Comment je GoPro : entrevue avec Shon BollockTweet
À l'âge de deux mois, Shon Bollock a été introduit à la rivière et il a fait du kayak depuis. Lorsque Shon n'est pas à l'école, il chasse l'eau blanche à travers le monde, capturant des images épiques GoPro et tournant des édits pour le nouveau film de Shasta Boyz Productions, Slippery When Wet. Outre quelques-uns des meilleurs kayakistes au monde, Bollock figure dans ce film qui aura des téléspectateurs à travers les États-Unis, le Mexique, Hawaï et le Japon. GoPro a récemment eu la chance de rattraper Shon pour en apprendre davantage au sujet de son voyage au Japon pour le film, sa passion pour le kayak et son histoire GoPro.
GoPro: When and how did you first hook up with GoPro?
About five years ago I was introduced to the GoPro team at the Outdoor Retailer tradeshow. At that time, GoPro had their first model. It was a wrist camera for surfing but I knew the product was going to explode into much more because of the sheer enthusiasm the team had and the vision that they described. I’ve watched it evolve from initially being a surf camera into the ultimate camera for all activities. It’s amazing how fast the company has killed it!
GoPro: What is your favorite way to mount the camera?
I would have to say that I really love the tail mount looking forward at the back of the kayaker – a standard POV. I also think the helmet cam mount is awesome because I can really demonstrate the feeling I get when riding over a waterfall. It gives the person watching an automatic perception of what I’m experiencing.
GoPro: If you could create one unique customized mount, what would it be?
I’m so glad you asked. I’ve been thinking about this for quite some time. It’s called the scorpion tail. It’s a pole attached off of a life jacket, directed upwards looking down at the kayaker, creating bird’s eye view. That would be sick!
GoPro: What other activities do you enjoy using the GoPro for?
I like using it for basic point and shoot stills – mounting it on mountain bikes, even bottles, anything you can imagine the HERO being used for – I’ve tried it! I think the biggest advantage of GoPro’s camera is that it’s something that both consumers and athletes alike can use.
GoPro: How has GoPro helped further your career?
Any athlete’s career gets easier when assisted and amplified through footage, social networks and publicity. I’ve been able to share my experiences around the world because of GoPro’s cameras. GoPro has been a huge supporter of all of my achievements.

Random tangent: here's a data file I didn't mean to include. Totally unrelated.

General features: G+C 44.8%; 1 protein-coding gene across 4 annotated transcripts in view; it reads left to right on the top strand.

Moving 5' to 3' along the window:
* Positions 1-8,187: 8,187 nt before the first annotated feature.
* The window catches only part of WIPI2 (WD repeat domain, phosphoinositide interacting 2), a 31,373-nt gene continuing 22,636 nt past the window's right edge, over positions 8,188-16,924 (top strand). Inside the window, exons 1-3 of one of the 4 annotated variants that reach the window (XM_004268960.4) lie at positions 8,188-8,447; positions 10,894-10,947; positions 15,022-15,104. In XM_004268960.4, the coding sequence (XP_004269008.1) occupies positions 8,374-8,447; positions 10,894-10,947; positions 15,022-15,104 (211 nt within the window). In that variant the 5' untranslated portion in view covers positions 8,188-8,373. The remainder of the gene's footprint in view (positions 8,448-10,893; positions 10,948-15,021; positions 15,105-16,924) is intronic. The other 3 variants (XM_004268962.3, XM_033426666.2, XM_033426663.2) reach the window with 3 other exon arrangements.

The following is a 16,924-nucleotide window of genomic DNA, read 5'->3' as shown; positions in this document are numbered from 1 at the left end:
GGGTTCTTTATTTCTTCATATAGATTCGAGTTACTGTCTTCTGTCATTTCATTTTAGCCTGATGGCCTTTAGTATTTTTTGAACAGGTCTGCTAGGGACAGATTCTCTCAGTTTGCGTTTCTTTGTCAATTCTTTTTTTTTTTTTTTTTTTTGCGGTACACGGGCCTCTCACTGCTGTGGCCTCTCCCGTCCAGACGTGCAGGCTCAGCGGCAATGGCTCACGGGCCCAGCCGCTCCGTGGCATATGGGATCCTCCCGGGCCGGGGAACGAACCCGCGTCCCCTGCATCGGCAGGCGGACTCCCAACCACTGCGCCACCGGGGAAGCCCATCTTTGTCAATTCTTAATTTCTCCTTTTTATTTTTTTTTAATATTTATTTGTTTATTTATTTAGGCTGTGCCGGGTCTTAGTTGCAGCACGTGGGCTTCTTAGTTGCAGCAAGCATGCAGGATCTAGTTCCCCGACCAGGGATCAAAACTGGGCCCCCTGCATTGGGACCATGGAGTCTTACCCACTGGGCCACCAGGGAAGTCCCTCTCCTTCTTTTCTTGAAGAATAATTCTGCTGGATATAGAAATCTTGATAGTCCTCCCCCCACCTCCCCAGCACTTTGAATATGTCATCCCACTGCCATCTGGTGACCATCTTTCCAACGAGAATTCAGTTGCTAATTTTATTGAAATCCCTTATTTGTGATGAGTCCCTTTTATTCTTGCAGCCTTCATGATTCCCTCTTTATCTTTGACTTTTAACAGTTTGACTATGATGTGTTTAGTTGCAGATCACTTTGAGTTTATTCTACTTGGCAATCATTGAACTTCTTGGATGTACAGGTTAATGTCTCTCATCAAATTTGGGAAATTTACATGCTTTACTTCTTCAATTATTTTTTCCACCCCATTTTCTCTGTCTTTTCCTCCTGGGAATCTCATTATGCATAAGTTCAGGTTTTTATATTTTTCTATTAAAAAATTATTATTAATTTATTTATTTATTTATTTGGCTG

GoPro: What do you feel after you’ve seen the footage? Do you use it to improve your performance?
Excitement! To be able to film the experience from my point of view and then get to relive the feeling is like having my own personal virtual guidebook of the kayaking that we do. GoPro allows me to carry on that experience and share it with my friends and fans so that they get to see the classic nature of my adventures from my point of view –this heightens the entire experience.
GoPro: What was it like going to Japan right after the disaster?
It was a weird situation. We had the trip planned before the tsunami and wrestled with whether or not we should proceed with the trip. At the time, there was a lot of fear about going to Japan because of the melt down. We thought if in some small way we could help out, we should go. We saw the footage and photos from all the devastation, but we couldn’t fully understand the magnitude of the destruction. The team and I had seven days of exploring and shooting. We were also able to help with some of the local clean up efforts. Being there in person helped us realize how shocking it really was. We only experienced a small amount of the devastation, but even that contact really shook us up. As the film will show, we got some amazing footage and we got to experience how absolutely awesome the people and the culture of Japan are. It was a once in a lifetime experience – and the footage we captured was staggering!
GoPro: Where do you plan on traveling next?
I’d like to stick to somewhere warm like Mexico but the draw of some other true boating meccas like Chile, Iceland and Norway are luring.